In the final hours, the mask came off.
Donald Trump and his surrogates have been playing footsie with American neo-Nazis for months: tweeting their memes, retweeting their messages, appearing on their radio shows. After an Oct. 13 speech in which Trump warned that Hillary Clinton “meets in secret with international banks to plot the destruction of U.S. sovereignty” and that “a global power structure” is conspiring against ordinary Americans, the Anti-Defamation League urged Trump to “avoid rhetoric and tropes that historically have been used against Jews.”
Well, Trump just gave his reply. On Friday, he released a closing ad for his campaign repeating offending lines from that speech, this time illustrated with images of prominent Jews: financier George Soros (accompanying the words “those who control the levers of power”), Fed Chair Janet Yellen (with the words “global special interests”) and Goldman Sachs CEO Lloyd Blankfein (following the “global power structure” quote). The ad shows Hillary Clinton and says she partners “with these people who don’t have your good in mind.”
Anti-Semitism is no longer an undertone of Trump’s campaign. It’s the melody.
For more than a year, I have condemned Trump in the harshest terms I could conjure as he went after Latinos, Muslims, immigrants, African Americans, women and the disabled. This is both because it was wrong in its own right and because, from my culture’s history, I know that when a demagogue begins to identify scapegoats, the Jews are never far behind.
At first, it was genteel chauvinism, such as Trump telling Jewish Republicans they wouldn’t support him “because I don’t want your money”; the fact that he has a Jewish son-in-law gave him some cover.
Then we had Trump’s tweet of an image, previously found on an anti-Semitic message board, of a Star of David atop a pile of cash; Trump later objected to his campaign’s decision to remove the image. Trump retweeted a message from @WhiteGenocideTM, phony crime statistics that originated with neo-Nazis and a quote from Benito Mussolini. His campaign blamed an intern for tweeting an image of Nazi soldiers superimposed on the American flag next to Trump’s likeness.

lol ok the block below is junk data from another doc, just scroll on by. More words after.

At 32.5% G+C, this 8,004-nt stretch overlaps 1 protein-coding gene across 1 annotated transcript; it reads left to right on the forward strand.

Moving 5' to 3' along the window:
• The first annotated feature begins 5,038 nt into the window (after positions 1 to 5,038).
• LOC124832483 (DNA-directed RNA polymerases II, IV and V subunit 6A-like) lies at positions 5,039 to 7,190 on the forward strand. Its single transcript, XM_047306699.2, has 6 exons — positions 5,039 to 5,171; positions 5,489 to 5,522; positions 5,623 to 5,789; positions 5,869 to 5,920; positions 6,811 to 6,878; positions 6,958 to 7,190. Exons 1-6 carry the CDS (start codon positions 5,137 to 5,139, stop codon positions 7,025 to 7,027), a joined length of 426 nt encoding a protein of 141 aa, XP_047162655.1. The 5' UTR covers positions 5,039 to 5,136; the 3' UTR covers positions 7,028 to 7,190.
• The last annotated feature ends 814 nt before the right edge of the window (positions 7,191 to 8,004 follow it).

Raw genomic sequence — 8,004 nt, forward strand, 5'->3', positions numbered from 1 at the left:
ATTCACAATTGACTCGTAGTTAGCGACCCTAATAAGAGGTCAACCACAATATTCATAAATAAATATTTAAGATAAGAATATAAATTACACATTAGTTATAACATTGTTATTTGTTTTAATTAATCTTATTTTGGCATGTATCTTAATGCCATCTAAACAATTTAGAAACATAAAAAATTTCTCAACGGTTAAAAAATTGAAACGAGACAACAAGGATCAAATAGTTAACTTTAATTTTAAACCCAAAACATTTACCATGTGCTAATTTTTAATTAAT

Trump banned news organizations such as The Washington Post from covering his events but credentialed the host of a white-supremacist radio show. Donald Trump Jr. posted an image of “Pepe the frog” — a mascot of white supremacists. He took questions on the radio from the host of a white-supremacist radio show. He followed several white supremacists on Twitter.
The elder Trump said “I don’t have a message” for supporters who threatened anti-Semitic violence against a Jewish journalist, and Melania Trump said the writer “provoked” the attacks. Attacks by Trump supporters have continued unabated against Jewish journalists. On Monday, I heard from a white supremacist with the Twitter name “Oven Builder.” Also Monday, the Atlantic’s Jeffrey Goldberg thanked Trump for “empowering” the type of person who called him “Jeff Kikeberg” in a message telling Goldberg he would be hanged.
Breitbart News, the alt-right website until recently run by Trump’s campaign chief, Steve Bannon, referred to Bill Kristol as a “renegade Jew” and my colleague Anne Applebaum as a “Polish, Jewish, American elitist.”
To its credit, the Trump campaign disavowed the supporter who chanted “Jew-S-A!” at a Trump rally and the endorsement of a Ku Klux Klan newspaper — after Trump’s initial reluctance to renounce David Duke’s support.
But you can see why such people feel drawn to Trump. On Oct. 25, Trump supporter Alex Jones, the conspiracy theorist and radio host Trump has praised and echoed during the campaign, went on a diatribe about “the Jewish mafia in the United States.”
Trump himself has been raising the anti-Semitic ante: On Oct. 2, talking about the “blood suckers” who back international trade and, on Oct. 13, the “global power structure” secretly scheming, a theme embraced earlier by Jones and Bannon.
If Trump didn’t recognize the anti-Semitic tropes then, he has no such excuse now, after the widespread complaints from the ADL and others about the laced language of the Oct. 13 speech.
This new ad isn’t subtle — Protocols of the Elders of Zion-style propaganda, as Al Franken put it. I agree with Talking Points Memo editor Josh Marshall when he says this “is intentional and by design.” There have been too many instances to be otherwise.
When the election returns come in Tuesday night, it will be Nov. 9 in Germany — the 78th anniversary of Kristallnacht, the “Night of Broken Glass” at the start of the Holocaust when Nazis vandalized synagogues and businesses.
I pray that on this solemn anniversary, Americans tell Donald Trump and the world that we are never going back there.